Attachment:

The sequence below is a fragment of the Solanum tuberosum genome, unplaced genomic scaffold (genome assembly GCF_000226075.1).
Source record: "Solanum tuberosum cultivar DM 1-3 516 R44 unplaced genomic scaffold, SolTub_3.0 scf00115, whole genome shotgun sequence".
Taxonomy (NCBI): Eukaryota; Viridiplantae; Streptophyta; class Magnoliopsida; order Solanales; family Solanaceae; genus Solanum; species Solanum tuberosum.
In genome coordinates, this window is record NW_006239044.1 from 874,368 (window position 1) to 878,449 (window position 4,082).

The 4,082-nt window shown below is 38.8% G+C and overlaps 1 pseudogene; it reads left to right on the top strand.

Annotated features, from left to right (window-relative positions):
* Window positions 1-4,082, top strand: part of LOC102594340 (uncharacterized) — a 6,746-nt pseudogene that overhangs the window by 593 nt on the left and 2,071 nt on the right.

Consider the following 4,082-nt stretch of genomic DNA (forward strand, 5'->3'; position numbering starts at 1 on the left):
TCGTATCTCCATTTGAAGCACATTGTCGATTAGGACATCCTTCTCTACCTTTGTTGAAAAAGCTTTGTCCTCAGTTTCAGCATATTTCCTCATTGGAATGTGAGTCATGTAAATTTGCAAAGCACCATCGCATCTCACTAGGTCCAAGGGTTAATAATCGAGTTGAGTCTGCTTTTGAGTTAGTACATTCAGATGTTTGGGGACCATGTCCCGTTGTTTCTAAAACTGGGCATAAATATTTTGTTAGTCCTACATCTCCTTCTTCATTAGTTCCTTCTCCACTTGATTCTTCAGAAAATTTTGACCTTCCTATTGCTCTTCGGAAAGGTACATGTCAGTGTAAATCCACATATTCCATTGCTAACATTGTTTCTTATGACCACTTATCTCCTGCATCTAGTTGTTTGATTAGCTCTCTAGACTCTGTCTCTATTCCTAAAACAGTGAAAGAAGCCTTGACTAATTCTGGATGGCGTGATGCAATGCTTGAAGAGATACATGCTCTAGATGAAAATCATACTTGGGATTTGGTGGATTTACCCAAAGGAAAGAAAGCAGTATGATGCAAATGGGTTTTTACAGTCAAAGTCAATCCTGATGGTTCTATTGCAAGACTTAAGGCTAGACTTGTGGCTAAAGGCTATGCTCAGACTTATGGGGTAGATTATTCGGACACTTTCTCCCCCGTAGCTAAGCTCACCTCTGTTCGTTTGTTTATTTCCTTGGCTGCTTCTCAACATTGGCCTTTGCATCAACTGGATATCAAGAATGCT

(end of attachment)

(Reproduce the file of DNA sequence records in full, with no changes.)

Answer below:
The sequence below is a fragment of the Solanum tuberosum genome, unplaced genomic scaffold (genome assembly GCF_000226075.1).
Source record: "Solanum tuberosum cultivar DM 1-3 516 R44 unplaced genomic scaffold, SolTub_3.0 scf00115, whole genome shotgun sequence".
Taxonomy (NCBI): Eukaryota; Viridiplantae; Streptophyta; class Magnoliopsida; order Solanales; family Solanaceae; genus Solanum; species Solanum tuberosum.
In genome coordinates, this window is record NW_006239044.1 from 874,368 (window position 1) to 878,449 (window position 4,082).

The 4,082-nt window shown below is 38.8% G+C and overlaps 1 pseudogene; it reads left to right on the top strand.

Annotated features, from left to right (window-relative positions):
* Window positions 1-4,082, top strand: part of LOC102594340 (uncharacterized) — a 6,746-nt pseudogene that overhangs the window by 593 nt on the left and 2,071 nt on the right.

Consider the following 4,082-nt stretch of genomic DNA (forward strand, 5'->3'; position numbering starts at 1 on the left):
TCGTATCTCCATTTGAAGCACATTGTCGATTAGGACATCCTTCTCTACCTTTGTTGAAAAAGCTTTGTCCTCAGTTTCAGCATATTTCCTCATTGGAATGTGAGTCATGTAAATTTGCAAAGCACCATCGCATCTCACTAGGTCCAAGGGTTAATAATCGAGTTGAGTCTGCTTTTGAGTTAGTACATTCAGATGTTTGGGGACCATGTCCCGTTGTTTCTAAAACTGGGCATAAATATTTTGTTAGTCCTACATCTCCTTCTTCATTAGTTCCTTCTCCACTTGATTCTTCAGAAAATTTTGACCTTCCTATTGCTCTTCGGAAAGGTACATGTCAGTGTAAATCCACATATTCCATTGCTAACATTGTTTCTTATGACCACTTATCTCCTGCATCTAGTTGTTTGATTAGCTCTCTAGACTCTGTCTCTATTCCTAAAACAGTGAAAGAAGCCTTGACTAATTCTGGATGGCGTGATGCAATGCTTGAAGAGATACATGCTCTAGATGAAAATCATACTTGGGATTTGGTGGATTTACCCAAAGGAAAGAAAGCAGTATGATGCAAATGGGTTTTTACAGTCAAAGTCAATCCTGATGGTTCTATTGCAAGACTTAAGGCTAGACTTGTGGCTAAAGGCTATGCTCAGACTTATGGGGTAGATTATTCGGACACTTTCTCCCCCGTAGCTAAGCTCACCTCTGTTCGTTTGTTTATTTCCTTGGCTGCTTCTCAACATTGGCCTTTGCATCAACTGGATATCAAGAATGCT